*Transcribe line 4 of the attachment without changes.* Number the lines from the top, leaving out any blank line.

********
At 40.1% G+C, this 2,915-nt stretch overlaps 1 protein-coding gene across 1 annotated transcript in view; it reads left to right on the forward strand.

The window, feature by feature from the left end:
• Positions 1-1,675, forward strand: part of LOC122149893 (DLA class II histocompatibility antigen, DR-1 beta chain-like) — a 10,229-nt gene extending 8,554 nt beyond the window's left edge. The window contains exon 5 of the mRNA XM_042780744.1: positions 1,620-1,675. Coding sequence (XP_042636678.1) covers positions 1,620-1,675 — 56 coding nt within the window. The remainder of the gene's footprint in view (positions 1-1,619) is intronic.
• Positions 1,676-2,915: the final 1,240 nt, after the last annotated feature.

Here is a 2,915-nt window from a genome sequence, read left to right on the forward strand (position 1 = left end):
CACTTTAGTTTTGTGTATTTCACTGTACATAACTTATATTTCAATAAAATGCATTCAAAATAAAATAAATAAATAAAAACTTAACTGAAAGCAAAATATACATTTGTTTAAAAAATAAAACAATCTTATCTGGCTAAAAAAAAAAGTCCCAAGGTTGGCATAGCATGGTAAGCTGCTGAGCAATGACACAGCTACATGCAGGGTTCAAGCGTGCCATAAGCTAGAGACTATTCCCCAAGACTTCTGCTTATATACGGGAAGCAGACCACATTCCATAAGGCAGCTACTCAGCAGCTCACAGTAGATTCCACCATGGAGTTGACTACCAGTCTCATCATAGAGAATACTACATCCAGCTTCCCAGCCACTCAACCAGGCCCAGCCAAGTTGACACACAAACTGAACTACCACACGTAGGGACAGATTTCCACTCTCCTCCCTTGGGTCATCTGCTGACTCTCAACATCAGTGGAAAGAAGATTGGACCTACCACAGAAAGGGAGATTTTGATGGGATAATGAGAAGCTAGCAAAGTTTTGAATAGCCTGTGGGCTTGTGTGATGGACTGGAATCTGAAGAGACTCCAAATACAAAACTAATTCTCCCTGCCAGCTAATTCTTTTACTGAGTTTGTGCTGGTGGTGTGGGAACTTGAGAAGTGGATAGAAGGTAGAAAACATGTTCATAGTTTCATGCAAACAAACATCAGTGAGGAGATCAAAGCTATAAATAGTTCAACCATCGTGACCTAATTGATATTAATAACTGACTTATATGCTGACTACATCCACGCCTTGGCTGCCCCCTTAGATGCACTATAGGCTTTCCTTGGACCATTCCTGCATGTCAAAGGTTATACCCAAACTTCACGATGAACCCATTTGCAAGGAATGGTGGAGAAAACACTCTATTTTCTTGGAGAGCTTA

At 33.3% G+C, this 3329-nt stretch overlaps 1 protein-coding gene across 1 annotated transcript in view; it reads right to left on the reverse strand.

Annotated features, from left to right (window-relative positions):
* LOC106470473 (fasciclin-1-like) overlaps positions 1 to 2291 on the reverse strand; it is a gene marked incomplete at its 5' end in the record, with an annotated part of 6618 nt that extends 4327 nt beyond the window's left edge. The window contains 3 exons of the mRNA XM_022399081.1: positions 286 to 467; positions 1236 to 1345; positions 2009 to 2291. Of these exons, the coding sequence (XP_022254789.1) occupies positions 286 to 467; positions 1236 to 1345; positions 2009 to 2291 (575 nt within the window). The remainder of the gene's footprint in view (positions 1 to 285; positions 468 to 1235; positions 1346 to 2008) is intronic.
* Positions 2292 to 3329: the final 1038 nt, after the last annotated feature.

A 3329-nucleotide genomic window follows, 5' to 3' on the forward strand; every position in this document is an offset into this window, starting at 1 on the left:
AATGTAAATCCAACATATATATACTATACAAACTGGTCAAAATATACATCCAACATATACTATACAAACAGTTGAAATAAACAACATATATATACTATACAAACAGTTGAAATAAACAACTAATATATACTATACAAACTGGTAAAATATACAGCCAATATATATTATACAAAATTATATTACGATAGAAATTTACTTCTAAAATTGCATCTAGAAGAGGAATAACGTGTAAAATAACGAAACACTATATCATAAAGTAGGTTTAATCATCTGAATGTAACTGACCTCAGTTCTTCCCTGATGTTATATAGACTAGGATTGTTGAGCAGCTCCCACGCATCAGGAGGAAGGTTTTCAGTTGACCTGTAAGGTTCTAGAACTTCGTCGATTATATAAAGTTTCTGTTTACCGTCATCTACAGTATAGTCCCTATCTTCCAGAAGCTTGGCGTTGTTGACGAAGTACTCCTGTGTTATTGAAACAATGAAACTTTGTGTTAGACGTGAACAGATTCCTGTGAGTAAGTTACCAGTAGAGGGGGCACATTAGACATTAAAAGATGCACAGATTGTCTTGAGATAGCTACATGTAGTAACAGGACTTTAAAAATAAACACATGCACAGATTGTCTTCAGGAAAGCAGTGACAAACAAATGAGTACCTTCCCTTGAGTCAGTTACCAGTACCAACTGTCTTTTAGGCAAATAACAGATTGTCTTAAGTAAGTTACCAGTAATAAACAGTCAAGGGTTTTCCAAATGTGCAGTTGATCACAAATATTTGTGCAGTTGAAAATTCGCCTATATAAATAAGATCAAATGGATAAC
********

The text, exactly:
• Positions 1,676-2,915: the final 1,240 nt, after the last annotated feature.